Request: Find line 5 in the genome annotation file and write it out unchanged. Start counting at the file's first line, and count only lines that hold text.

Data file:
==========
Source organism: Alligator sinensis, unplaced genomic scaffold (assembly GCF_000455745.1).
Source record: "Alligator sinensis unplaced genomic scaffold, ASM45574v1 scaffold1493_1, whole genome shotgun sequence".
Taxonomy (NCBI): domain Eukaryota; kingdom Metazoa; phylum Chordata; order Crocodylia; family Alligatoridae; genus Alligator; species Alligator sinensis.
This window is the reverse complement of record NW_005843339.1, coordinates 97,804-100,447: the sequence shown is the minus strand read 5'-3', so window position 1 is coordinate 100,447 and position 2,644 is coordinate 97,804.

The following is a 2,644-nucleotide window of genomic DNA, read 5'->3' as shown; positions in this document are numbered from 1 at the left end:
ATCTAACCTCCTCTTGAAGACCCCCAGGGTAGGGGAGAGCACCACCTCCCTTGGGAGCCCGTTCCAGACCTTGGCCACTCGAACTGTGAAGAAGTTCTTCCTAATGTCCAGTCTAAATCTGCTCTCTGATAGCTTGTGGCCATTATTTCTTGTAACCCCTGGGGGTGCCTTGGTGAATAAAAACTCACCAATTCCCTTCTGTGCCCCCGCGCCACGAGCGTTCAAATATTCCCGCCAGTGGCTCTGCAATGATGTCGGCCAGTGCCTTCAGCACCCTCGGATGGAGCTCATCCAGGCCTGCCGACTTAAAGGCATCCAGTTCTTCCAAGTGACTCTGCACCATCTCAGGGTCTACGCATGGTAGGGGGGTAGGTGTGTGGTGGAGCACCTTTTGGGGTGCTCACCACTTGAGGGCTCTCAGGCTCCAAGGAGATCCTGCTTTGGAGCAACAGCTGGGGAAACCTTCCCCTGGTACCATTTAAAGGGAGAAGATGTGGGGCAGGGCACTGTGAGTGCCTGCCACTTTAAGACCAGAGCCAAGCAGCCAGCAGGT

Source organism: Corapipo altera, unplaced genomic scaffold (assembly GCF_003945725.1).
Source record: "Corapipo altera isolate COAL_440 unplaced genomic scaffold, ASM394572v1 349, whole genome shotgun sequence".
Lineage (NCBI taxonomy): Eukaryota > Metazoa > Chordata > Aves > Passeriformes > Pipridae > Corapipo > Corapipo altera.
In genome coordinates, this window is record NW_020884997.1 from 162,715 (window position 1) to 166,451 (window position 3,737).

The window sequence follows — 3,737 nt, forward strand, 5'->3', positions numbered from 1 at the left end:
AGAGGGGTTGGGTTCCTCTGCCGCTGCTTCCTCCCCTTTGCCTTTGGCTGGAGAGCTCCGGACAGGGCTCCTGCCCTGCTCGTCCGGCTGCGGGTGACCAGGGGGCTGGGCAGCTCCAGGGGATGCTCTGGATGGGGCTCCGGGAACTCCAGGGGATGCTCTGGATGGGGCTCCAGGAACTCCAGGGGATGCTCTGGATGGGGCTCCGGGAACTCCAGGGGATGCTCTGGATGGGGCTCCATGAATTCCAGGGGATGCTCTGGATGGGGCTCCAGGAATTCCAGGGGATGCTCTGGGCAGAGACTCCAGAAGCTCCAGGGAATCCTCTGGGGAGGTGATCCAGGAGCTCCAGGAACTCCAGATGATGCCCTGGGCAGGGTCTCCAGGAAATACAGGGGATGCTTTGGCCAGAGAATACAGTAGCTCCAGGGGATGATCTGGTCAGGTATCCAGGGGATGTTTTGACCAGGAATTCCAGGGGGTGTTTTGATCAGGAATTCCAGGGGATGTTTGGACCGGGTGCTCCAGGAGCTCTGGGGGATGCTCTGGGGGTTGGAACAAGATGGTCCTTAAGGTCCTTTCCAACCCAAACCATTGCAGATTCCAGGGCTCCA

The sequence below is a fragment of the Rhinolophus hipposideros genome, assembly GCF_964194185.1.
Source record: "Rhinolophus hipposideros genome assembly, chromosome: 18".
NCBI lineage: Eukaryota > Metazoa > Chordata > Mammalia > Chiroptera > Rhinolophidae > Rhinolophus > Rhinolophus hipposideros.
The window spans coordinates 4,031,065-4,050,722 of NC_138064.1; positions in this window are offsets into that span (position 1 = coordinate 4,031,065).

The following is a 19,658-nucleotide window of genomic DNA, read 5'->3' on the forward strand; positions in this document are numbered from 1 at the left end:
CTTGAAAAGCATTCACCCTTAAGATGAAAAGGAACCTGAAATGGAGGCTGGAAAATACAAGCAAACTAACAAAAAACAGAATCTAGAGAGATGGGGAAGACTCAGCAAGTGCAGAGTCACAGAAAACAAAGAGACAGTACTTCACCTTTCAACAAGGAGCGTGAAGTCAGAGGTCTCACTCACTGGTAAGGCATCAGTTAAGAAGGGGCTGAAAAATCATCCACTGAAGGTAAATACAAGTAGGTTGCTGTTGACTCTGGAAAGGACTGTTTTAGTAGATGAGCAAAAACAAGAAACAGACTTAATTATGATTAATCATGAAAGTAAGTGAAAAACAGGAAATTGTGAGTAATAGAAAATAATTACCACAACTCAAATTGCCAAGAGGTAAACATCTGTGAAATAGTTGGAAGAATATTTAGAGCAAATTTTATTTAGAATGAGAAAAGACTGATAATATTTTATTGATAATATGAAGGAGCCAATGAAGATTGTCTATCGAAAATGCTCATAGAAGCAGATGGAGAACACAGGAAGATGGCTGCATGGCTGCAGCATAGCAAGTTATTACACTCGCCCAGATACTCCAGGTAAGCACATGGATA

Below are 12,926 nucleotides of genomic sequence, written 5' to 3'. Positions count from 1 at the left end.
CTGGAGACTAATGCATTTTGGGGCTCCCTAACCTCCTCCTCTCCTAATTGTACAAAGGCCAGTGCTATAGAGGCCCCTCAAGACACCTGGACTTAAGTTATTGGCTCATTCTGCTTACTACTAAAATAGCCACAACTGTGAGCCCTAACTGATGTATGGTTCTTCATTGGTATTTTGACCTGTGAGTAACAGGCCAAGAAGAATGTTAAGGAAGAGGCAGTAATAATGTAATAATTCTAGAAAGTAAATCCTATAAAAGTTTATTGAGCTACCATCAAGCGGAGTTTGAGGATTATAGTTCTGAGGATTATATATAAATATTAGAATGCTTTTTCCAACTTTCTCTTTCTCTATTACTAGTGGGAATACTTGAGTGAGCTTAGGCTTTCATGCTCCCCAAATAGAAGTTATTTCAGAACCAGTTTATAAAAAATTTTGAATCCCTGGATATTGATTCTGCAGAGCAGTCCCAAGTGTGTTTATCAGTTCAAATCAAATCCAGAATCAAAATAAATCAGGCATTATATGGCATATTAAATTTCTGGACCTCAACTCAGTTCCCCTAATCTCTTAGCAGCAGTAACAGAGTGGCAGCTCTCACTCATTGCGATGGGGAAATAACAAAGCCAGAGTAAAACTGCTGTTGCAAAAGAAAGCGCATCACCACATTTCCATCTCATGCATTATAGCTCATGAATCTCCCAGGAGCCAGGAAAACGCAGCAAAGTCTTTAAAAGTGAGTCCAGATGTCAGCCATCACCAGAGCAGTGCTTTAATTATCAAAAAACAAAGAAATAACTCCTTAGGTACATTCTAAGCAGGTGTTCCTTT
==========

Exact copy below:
The following is a 2,644-nucleotide window of genomic DNA, read 5'->3' as shown; positions in this document are numbered from 1 at the left end: